WHO ARE WE ANIMED AT?

61% of rural producers in Colombia are small-scale

Only 6% belong to a production cooperative.

Only 24% claim to have received technical assistance.

Only 29% have machinery.

43% carry out some kind of production for self-sustenance.

Source National Agricultural Census 2014 DANE

61% of rural producers in Colombia are small-scale

Only 6% belong to a production cooperative.

Only 24% claim to have received technical assistance.

Only 29% have machinery.

43% carry out some kind of production for self-sustenance.

Source National Agricultural Census 2014 DANE

As a country, we need to recognize the potential of the rural sector in order to achieve greater social development and growth.

As a country, we need to recognize the potential of the rural sector in order to achieve greater social development and growth.

LIFE STORIES

LIFE STORIES

“Previously, we farmers were scattered, we weren’t organized. And forming cooperatives is the best thing we could have done. Thanks to the training we have received, now, for example, we produce more milk on less land, and that helps us to protect the environment because we don’t expand the agricultural frontier.”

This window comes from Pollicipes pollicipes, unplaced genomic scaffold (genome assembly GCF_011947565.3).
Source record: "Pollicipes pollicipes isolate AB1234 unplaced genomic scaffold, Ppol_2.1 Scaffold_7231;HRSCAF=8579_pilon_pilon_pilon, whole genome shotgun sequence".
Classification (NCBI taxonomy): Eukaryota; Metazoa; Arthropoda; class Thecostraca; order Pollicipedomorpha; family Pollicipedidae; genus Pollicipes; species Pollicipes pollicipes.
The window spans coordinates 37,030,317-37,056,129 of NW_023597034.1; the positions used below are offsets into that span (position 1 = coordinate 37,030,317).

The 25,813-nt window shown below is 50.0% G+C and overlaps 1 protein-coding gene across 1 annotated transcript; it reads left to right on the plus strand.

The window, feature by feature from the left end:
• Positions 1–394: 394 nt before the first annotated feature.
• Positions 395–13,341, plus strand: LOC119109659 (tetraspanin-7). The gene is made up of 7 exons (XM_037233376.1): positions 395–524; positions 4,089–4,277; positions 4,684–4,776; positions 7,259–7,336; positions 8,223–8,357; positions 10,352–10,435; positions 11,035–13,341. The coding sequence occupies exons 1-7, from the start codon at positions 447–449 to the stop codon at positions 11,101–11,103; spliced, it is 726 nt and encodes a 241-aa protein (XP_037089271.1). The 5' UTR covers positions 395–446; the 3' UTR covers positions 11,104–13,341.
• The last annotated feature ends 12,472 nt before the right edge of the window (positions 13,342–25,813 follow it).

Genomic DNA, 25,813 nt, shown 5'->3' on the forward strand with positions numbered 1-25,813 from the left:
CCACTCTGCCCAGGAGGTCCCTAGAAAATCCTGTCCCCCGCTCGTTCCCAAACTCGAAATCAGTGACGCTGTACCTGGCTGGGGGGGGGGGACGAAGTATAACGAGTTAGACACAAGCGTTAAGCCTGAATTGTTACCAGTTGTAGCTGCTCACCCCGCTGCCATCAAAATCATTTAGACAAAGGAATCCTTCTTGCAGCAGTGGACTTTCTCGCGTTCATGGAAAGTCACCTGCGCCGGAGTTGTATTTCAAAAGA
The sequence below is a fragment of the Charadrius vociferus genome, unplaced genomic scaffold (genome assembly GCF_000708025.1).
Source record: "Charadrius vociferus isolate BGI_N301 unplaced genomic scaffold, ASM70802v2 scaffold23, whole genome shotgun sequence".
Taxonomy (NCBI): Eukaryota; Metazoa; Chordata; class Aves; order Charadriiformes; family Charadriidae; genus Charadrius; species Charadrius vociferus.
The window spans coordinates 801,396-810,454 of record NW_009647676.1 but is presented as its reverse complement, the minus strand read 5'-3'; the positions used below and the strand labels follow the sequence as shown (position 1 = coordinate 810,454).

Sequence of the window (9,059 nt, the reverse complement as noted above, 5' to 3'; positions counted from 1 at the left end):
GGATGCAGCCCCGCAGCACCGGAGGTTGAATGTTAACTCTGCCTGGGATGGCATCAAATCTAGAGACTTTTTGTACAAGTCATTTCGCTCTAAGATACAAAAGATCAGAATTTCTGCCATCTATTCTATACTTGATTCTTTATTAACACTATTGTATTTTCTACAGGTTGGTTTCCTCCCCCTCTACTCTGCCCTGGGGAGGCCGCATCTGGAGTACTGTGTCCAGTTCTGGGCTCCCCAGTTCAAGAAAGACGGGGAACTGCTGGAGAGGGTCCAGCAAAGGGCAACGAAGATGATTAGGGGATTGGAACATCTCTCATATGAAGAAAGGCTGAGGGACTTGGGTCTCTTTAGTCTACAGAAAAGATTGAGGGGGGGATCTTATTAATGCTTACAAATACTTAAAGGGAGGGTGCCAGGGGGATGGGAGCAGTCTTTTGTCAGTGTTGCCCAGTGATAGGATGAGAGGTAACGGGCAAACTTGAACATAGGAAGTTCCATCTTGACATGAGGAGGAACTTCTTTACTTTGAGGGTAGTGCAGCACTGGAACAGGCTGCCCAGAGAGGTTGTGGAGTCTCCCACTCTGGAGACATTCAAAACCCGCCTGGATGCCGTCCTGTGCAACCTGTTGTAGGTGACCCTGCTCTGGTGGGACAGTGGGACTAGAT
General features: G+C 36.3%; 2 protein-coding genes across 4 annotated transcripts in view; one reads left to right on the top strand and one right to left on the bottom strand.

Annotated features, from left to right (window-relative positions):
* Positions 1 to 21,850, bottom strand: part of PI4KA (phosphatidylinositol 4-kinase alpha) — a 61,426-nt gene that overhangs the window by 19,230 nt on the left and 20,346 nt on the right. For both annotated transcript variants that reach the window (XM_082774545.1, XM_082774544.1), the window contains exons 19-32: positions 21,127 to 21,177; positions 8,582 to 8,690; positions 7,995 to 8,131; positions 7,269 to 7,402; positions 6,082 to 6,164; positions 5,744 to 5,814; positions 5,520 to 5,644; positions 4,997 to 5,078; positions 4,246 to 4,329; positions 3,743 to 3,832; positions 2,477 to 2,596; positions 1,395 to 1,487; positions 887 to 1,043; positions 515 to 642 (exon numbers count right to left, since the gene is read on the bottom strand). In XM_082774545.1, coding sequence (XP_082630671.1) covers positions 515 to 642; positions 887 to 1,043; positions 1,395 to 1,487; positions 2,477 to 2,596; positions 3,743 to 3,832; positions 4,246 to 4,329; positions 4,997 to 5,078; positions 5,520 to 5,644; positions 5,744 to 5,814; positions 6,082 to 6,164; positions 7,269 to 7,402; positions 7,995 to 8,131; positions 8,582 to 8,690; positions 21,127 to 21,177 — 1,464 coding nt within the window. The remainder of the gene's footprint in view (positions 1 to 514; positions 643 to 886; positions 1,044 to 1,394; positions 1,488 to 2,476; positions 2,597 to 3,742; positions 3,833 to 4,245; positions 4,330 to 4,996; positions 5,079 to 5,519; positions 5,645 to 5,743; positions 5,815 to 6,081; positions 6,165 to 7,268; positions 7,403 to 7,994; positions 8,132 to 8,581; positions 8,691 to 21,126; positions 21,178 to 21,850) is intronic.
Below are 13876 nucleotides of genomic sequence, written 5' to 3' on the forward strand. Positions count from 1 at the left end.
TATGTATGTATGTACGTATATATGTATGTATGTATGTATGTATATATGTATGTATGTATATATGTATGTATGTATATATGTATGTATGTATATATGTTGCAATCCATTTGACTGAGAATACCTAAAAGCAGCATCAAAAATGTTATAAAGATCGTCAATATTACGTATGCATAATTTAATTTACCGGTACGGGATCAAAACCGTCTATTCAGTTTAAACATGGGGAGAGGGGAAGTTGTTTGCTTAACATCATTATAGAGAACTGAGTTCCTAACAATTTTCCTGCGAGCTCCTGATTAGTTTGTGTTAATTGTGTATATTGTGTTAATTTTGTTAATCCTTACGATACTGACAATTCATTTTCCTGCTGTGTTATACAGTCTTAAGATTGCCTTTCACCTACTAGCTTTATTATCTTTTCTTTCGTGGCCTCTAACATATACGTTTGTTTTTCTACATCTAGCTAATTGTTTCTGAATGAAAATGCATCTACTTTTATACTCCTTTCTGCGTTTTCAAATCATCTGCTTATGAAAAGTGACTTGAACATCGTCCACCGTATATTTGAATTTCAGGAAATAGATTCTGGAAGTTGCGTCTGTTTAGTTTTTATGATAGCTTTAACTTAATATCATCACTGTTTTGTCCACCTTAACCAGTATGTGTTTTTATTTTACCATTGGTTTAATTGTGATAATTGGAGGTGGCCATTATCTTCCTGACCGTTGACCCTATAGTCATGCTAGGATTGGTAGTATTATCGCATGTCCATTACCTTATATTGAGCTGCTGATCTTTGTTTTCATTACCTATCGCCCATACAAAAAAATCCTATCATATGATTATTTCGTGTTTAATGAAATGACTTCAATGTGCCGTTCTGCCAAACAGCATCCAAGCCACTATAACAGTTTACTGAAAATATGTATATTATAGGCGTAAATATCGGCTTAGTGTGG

Diary Producer, Valle del Paletará, Cauca

“The Wayúu people have a sense of belonging. What we have learnt with the Alpina Foundation has been very important because it provides knowledge for right here, for the community. Thanks to that knowledge we have reduced animal mortality in our ranch.”

Wayúu participant, Alta Guajira

“I think that the greatest change we have seen is in the relationships with people, with the community and in everything to do with understanding that, in spite of differences, when there is a shared goal, we can speak the same language, we can discuss things and pick the option which benefits us because it has been discussed, because the pros and cons have been laid out and not because it has been chosen based on points or voted on. That has been the greatest gain: understanding, talking”.

Diego de Jesús Arboleda, El Tambo, Cauca.

“Building the cooperative was difficult, everyone was pulling in different directions. The truckers would say: “How much are you going to pay us?” And I would say to them: “Hold on a second, who pays you at home? Nobody. This new cooperative is ours, the products are ours, we have to earn the minimum that we can, we need it to be an extra income and understand it as something that we did not have before”

Benjamín Castañeda, Alta Guajira